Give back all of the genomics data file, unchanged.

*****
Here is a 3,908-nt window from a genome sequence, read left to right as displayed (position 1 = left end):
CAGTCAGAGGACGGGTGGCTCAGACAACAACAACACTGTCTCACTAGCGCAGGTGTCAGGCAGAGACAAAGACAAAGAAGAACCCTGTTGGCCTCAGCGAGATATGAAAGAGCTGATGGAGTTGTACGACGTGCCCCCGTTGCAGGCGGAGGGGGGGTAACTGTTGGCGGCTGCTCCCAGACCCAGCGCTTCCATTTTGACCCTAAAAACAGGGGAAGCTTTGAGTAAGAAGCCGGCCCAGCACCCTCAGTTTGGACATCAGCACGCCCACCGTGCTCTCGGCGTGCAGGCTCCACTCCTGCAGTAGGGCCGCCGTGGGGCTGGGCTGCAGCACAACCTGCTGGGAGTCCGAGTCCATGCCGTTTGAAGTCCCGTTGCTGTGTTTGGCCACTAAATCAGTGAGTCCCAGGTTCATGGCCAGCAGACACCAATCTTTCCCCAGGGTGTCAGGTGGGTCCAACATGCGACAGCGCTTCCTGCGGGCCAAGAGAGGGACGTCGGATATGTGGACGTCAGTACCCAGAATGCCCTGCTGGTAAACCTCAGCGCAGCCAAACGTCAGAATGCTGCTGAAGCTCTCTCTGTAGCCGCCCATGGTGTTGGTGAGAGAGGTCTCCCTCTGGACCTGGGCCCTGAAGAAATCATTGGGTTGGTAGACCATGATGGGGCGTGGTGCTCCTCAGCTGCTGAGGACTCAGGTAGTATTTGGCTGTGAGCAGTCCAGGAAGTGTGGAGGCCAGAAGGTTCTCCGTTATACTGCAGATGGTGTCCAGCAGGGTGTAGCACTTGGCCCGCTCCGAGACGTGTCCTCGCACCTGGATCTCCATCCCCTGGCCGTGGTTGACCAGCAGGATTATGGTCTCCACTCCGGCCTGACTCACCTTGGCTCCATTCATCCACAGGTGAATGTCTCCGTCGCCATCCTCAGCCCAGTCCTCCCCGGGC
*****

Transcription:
Here is a 3,908-nt window from a genome sequence, read left to right as displayed (position 1 = left end):
CAGTCAGAGGACGGGTGGCTCAGACAACAACAACACTGTCTCACTAGCGCAGGTGTCAGGCAGAGACAAAGACAAAGAAGAACCCTGTTGGCCTCAGCGAGATATGAAAGAGCTGATGGAGTTGTACGACGTGCCCCCGTTGCAGGCGGAGGGGGGGTAACTGTTGGCGGCTGCTCCCAGACCCAGCGCTTCCATTTTGACCCTAAAAACAGGGGAAGCTTTGAGTAAGAAGCCGGCCCAGCACCCTCAGTTTGGACATCAGCACGCCCACCGTGCTCTCGGCGTGCAGGCTCCACTCCTGCAGTAGGGCCGCCGTGGGGCTGGGCTGCAGCACAACCTGCTGGGAGTCCGAGTCCATGCCGTTTGAAGTCCCGTTGCTGTGTTTGGCCACTAAATCAGTGAGTCCCAGGTTCATGGCCAGCAGACACCAATCTTTCCCCAGGGTGTCAGGTGGGTCCAACATGCGACAGCGCTTCCTGCGGGCCAAGAGAGGGACGTCGGATATGTGGACGTCAGTACCCAGAATGCCCTGCTGGTAAACCTCAGCGCAGCCAAACGTCAGAATGCTGCTGAAGCTCTCTCTGTAGCCGCCCATGGTGTTGGTGAGAGAGGTCTCCCTCTGGACCTGGGCCCTGAAGAAATCATTGGGTTGGTAGACCATGATGGGGCGTGGTGCTCCTCAGCTGCTGAGGACTCAGGTAGTATTTGGCTGTGAGCAGTCCAGGAAGTGTGGAGGCCAGAAGGTTCTCCGTTATACTGCAGATGGTGTCCAGCAGGGTGTAGCACTTGGCCCGCTCCGAGACGTGTCCTCGCACCTGGATCTCCATCCCCTGGCCGTGGTTGACCAGCAGGATTATGGTCTCCACTCCGGCCTGACTCACCTTGGCTCCATTCATCCACAGGTGAATGTCTCCGTCGCCATCCTCAGCCCAGTCCTCCCCGGGC